Solar generators are compact powerhouses that bundle a battery, a DC to AC inverter, charge controllers and battery management circuitry into one. They’ve gained popularity in the recent years following the proliferation of affordable and energy dense lithium chemistry batteries.
The goal of a solar generator is to give people portable or easy to set up power. The system can recharge from a mains supply, a car and most importantly a matching solar array.
They’re Compact and Pack a Punch
The biggest selling point of a solar generator is the compact form and their ability to deliver impressive amounts of power in a silent package. In essence, they are designed to provide power to people camping out in tents, a van or in an off the grid cabin.
As such, most can deliver sufficient power to run basics like:
- Charging some phones, tablets and Laptops
- Running small household electronics
While this is impressive, it is nowhere near a typical house with appliances like dishwashers, coffee makers, air conditioning and a fridge.
Will a Solar Generator Power a House?
A solar generator cannot run a typical house. They don’t have the capacity to power all the electronics in a mainstream home. Those that can meet the instantaneous wattage the house needs can rarely support it for more than a couple of hours.
Well. The answer depends on how much power your house needs. Knowing your electricity needs is a simple matter of figuring out how many watts all your appliances consume in a day and the heaviest load you pull in a day.
I did a comprehensive post on power needs calculations in a guide to determining how big of a system you need to power an RV. You can check it out here
- Your daily consumption helps you size the solar array and battery
- Your highest instantaneous surge helps you choose your inverter max wattage and your battery bank’s maximum current capabilities
A well optimized off the grid house or a tiny home that doesn’t have many power hungry electronics can easily run off the right solar generator.
For instance, if your instantaneous draw is below 3000W (around 2200 watts to be safe,) you can run your home off the Titan Solar Generator 3000. However, since the battery has a 2 KWH capacity, you can only use it if:
- Your daily power needs are less than 1.6 KWH (80% of the total capacity to avoid discharging the battery below 80% which reduces lifespan)
- You have enough solar panels to recharge the solar generator to full power the following day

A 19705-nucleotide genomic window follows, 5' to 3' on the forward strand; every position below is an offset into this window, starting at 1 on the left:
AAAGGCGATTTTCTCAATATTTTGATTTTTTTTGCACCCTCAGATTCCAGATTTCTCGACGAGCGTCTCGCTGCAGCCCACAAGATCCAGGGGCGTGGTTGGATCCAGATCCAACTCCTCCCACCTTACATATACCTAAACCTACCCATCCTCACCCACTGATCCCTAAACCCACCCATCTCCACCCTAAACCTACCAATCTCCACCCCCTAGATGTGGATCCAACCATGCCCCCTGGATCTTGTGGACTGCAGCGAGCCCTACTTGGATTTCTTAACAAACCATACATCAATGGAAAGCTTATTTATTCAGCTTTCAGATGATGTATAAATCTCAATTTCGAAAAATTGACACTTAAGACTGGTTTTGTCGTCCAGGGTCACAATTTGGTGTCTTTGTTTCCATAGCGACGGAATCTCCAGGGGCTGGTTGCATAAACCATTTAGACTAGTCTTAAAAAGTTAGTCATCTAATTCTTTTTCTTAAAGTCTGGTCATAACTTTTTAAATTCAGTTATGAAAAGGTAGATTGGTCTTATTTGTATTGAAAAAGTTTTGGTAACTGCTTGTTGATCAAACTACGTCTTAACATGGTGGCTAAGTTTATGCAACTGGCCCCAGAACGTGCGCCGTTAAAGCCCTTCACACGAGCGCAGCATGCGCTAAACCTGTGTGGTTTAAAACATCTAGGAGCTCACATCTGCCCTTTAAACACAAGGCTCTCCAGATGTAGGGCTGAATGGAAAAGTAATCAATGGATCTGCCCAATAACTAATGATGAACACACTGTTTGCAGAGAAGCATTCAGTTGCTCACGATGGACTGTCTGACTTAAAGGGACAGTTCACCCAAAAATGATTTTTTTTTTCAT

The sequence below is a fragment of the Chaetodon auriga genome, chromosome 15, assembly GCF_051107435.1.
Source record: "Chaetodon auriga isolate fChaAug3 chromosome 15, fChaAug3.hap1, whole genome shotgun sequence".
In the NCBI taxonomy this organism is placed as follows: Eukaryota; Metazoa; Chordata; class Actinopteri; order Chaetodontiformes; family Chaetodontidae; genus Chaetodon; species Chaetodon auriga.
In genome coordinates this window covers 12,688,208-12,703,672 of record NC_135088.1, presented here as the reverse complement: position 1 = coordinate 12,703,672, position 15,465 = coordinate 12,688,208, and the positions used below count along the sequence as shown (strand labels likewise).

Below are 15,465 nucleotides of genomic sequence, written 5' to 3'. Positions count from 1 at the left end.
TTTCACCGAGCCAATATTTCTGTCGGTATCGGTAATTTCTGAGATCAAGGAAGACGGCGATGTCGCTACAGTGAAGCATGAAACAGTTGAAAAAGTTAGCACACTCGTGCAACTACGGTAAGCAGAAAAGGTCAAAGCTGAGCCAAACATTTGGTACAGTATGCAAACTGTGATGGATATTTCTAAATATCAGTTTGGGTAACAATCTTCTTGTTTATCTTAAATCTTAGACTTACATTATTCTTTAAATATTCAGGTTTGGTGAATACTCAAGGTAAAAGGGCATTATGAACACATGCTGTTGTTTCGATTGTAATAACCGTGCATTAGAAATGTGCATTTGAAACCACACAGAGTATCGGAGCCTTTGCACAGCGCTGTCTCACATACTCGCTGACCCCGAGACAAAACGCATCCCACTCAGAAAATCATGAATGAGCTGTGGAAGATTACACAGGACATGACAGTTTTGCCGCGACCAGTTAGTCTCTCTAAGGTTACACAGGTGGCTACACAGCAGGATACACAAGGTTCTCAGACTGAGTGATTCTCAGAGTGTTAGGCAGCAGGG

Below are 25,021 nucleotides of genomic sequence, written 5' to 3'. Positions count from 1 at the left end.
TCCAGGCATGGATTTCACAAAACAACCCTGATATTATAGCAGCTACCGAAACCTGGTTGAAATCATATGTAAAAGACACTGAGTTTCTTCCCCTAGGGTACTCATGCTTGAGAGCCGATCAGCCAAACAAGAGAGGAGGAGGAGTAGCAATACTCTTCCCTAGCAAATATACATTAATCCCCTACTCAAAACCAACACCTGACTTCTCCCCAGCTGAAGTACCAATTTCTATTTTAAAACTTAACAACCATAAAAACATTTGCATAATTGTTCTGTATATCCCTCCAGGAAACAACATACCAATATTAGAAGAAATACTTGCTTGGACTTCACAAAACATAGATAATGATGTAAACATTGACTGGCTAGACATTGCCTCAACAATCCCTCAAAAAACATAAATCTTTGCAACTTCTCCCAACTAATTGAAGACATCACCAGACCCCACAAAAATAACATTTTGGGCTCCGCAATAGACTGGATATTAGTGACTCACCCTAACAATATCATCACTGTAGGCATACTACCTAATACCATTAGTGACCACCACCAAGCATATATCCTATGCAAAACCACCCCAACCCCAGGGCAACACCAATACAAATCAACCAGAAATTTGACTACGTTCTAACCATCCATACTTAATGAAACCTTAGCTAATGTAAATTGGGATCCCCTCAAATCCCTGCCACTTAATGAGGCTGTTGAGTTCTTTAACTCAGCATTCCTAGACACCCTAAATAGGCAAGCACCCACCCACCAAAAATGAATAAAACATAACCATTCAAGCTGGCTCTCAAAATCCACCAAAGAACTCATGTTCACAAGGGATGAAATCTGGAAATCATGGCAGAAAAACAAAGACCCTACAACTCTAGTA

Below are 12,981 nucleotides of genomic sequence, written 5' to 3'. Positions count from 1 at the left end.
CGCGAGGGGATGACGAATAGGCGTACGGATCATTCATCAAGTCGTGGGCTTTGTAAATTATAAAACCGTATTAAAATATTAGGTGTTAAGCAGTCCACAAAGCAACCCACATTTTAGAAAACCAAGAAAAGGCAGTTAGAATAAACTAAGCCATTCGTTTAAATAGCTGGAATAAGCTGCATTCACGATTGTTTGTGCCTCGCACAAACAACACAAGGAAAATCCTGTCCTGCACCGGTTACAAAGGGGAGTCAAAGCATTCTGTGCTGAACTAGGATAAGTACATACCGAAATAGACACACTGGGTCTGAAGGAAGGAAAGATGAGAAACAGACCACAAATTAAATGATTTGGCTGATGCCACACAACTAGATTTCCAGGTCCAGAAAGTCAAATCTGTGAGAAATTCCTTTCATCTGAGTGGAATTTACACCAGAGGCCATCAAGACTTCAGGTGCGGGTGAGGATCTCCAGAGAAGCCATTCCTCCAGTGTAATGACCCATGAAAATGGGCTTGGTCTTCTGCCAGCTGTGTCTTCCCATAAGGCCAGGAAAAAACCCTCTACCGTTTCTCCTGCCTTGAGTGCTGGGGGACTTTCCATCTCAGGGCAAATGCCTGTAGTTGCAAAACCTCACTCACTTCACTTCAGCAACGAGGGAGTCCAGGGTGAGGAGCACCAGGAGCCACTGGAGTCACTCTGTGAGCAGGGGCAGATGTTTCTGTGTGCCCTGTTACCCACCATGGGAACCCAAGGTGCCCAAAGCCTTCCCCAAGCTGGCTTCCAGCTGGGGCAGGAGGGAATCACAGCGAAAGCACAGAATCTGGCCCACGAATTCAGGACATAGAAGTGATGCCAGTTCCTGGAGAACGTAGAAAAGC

- You have a backup for gloomy days when your solar panels can’t recharge the generator
- You can’t run permanent wiring in the house or RV for reasons beyond your control
Who are Solar Generators Meant for?
Solar generators are perfect for minimalists who want to enjoy the off grid life to the fullest and are willing to let go of a great deal of modern electrical comforts.
They also make sense if you are constantly on the move and want something that is easy to set up, recharge and hit the road with.
Solar generators are a bad idea for a main solar power system in a permanent off the grid dwelling because:
- The cost of a complete system is often enough to build a slightly powerful but permanent system
- Most solar generators are not easy to upgrade in the future
- Their compact design makes them less good at handling continuous loads. Their lifespan will dip if you run them 24/7 in a permanent home setting
However, if you are quite the nomad, you could benefit from the awesome capabilities of a portable solar power generator. You could also get one as a power backup system to your primary off the grid system. Some of the most notable brands in the market include:
- Titan Solar
- Ecoflow River
- Goal Zero
- Renogy Phoenix
What if I Want an Easy to Use System?
Another thing that might push some people into considering solar generators is that they are simple plug and play systems. You don’t have to worry about fuses, inverter safety, charge controllers and any of the other tiny details that go into designing a solar system.
The good news is you can still get a simple plug and play system without opting for the restrictive solar generator. Modern All in One system pack a charge controller, battery manager and inverter into one unit. All you have to do is hook up some batteries and solar panels and you are good to go.
An example of All in One inverter/charge systems models include:
- Growatt Inverters
- MPP Solar
The systems leave you the freedom to size your battery bank as you please. This means you can get a bigger battery bank that meets your daily power consumption without being limited to what a solar generator gives.
Check this too: What Size Generator Do I Need for My RV?
Moreover, they are built to work in houses hence you can get a high watt rating package or even parallel a couple to meet all your power requirements. They are robust and can take a continuous load for longer than a solar generator.
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